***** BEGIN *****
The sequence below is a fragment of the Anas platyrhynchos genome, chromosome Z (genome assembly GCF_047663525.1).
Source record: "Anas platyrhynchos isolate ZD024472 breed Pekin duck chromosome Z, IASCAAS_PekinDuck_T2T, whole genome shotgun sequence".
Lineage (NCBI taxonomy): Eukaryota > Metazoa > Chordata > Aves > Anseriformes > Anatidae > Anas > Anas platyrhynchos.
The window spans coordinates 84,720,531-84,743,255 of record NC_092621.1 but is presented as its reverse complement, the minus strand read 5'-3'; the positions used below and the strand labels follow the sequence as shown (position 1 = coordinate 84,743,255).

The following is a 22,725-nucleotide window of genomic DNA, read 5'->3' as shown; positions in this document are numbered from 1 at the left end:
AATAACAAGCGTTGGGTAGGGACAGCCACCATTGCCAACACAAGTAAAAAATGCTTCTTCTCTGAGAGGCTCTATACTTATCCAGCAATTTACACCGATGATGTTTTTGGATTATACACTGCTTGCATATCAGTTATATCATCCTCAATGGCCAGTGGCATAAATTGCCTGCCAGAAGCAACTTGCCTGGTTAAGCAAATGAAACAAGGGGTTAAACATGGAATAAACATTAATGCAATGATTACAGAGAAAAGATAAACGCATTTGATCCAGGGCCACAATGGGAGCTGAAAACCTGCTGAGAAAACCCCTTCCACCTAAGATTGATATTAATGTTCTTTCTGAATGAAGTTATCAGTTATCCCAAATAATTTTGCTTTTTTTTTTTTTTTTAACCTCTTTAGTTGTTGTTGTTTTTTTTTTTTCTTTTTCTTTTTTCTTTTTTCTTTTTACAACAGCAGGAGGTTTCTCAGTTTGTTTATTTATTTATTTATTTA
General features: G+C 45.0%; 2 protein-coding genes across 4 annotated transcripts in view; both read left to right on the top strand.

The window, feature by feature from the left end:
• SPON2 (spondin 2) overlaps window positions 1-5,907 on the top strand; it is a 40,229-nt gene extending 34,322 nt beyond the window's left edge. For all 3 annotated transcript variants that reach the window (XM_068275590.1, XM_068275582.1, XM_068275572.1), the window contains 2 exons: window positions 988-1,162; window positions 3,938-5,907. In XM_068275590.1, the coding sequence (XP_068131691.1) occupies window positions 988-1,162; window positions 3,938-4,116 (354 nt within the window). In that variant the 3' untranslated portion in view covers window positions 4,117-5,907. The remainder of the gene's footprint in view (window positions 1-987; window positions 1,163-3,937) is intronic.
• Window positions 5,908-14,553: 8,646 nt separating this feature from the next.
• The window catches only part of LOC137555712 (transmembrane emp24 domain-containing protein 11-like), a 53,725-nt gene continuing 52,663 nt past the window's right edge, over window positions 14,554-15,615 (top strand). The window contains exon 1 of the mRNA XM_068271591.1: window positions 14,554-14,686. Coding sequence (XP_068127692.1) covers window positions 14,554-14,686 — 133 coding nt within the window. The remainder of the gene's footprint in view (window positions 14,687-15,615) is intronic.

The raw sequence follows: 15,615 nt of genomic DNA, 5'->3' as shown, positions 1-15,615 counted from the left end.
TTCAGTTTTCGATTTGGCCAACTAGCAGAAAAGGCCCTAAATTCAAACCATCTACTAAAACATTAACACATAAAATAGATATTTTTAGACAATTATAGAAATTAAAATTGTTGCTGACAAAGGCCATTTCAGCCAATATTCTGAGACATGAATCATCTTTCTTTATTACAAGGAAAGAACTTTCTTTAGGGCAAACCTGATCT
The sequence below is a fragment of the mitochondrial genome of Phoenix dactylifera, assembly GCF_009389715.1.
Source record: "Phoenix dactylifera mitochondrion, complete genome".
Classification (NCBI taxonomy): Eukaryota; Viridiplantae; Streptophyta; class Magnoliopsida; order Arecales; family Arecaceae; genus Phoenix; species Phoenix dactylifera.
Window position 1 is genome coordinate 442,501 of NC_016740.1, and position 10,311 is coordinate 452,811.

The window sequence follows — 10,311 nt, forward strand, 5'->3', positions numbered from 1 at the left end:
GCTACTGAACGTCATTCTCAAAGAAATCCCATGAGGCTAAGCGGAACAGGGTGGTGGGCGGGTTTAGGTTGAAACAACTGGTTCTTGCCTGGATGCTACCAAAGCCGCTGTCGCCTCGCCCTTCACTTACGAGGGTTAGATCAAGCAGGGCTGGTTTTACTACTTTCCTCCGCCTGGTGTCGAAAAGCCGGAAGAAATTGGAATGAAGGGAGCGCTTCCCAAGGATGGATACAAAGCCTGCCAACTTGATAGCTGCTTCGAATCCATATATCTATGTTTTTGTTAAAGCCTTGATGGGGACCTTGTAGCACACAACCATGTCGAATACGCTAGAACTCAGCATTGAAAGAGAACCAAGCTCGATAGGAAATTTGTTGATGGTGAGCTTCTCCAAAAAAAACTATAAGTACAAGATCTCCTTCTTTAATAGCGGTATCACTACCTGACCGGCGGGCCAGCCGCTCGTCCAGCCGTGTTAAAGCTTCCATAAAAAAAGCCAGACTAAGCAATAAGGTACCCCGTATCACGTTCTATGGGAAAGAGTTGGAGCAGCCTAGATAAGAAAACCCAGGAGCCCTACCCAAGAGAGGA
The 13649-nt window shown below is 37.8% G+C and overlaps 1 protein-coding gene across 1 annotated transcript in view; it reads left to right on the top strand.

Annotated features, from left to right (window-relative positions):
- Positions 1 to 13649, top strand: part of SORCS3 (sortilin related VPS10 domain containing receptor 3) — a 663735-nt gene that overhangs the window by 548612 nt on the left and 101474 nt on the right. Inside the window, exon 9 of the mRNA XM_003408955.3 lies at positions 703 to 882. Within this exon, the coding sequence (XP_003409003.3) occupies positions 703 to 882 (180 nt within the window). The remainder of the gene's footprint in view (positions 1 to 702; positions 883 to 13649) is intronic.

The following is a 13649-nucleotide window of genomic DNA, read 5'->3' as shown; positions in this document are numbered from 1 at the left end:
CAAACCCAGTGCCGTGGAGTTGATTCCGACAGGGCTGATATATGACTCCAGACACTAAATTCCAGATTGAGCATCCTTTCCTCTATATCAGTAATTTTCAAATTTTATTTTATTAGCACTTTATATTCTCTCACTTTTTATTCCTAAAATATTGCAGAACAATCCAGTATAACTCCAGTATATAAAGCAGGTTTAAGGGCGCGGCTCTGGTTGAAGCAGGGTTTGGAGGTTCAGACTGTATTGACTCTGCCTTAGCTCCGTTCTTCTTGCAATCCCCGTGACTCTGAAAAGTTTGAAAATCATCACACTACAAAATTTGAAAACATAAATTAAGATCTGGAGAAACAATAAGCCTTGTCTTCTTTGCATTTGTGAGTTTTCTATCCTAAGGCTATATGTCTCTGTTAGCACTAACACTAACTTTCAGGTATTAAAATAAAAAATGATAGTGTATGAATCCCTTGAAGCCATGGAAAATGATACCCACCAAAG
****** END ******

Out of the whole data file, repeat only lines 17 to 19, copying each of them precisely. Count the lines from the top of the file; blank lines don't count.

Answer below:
Window position 1 is genome coordinate 442,501 of NC_016740.1, and position 10,311 is coordinate 452,811.

The window sequence follows — 10,311 nt, forward strand, 5'->3', positions numbered from 1 at the left end:
GCTACTGAACGTCATTCTCAAAGAAATCCCATGAGGCTAAGCGGAACAGGGTGGTGGGCGGGTTTAGGTTGAAACAACTGGTTCTTGCCTGGATGCTACCAAAGCCGCTGTCGCCTCGCCCTTCACTTACGAGGGTTAGATCAAGCAGGGCTGGTTTTACTACTTTCCTCCGCCTGGTGTCGAAAAGCCGGAAGAAATTGGAATGAAGGGAGCGCTTCCCAAGGATGGATACAAAGCCTGCCAACTTGATAGCTGCTTCGAATCCATATATCTATGTTTTTGTTAAAGCCTTGATGGGGACCTTGTAGCACACAACCATGTCGAATACGCTAGAACTCAGCATTGAAAGAGAACCAAGCTCGATAGGAAATTTGTTGATGGTGAGCTTCTCCAAAAAAAACTATAAGTACAAGATCTCCTTCTTTAATAGCGGTATCACTACCTGACCGGCGGGCCAGCCGCTCGTCCAGCCGTGTTAAAGCTTCCATAAAAAAAGCCAGACTAAGCAATAAGGTACCCCGTATCACGTTCTATGGGAAAGAGTTGGAGCAGCCTAGATAAGAAAACCCAGGAGCCCTACCCAAGAGAGGA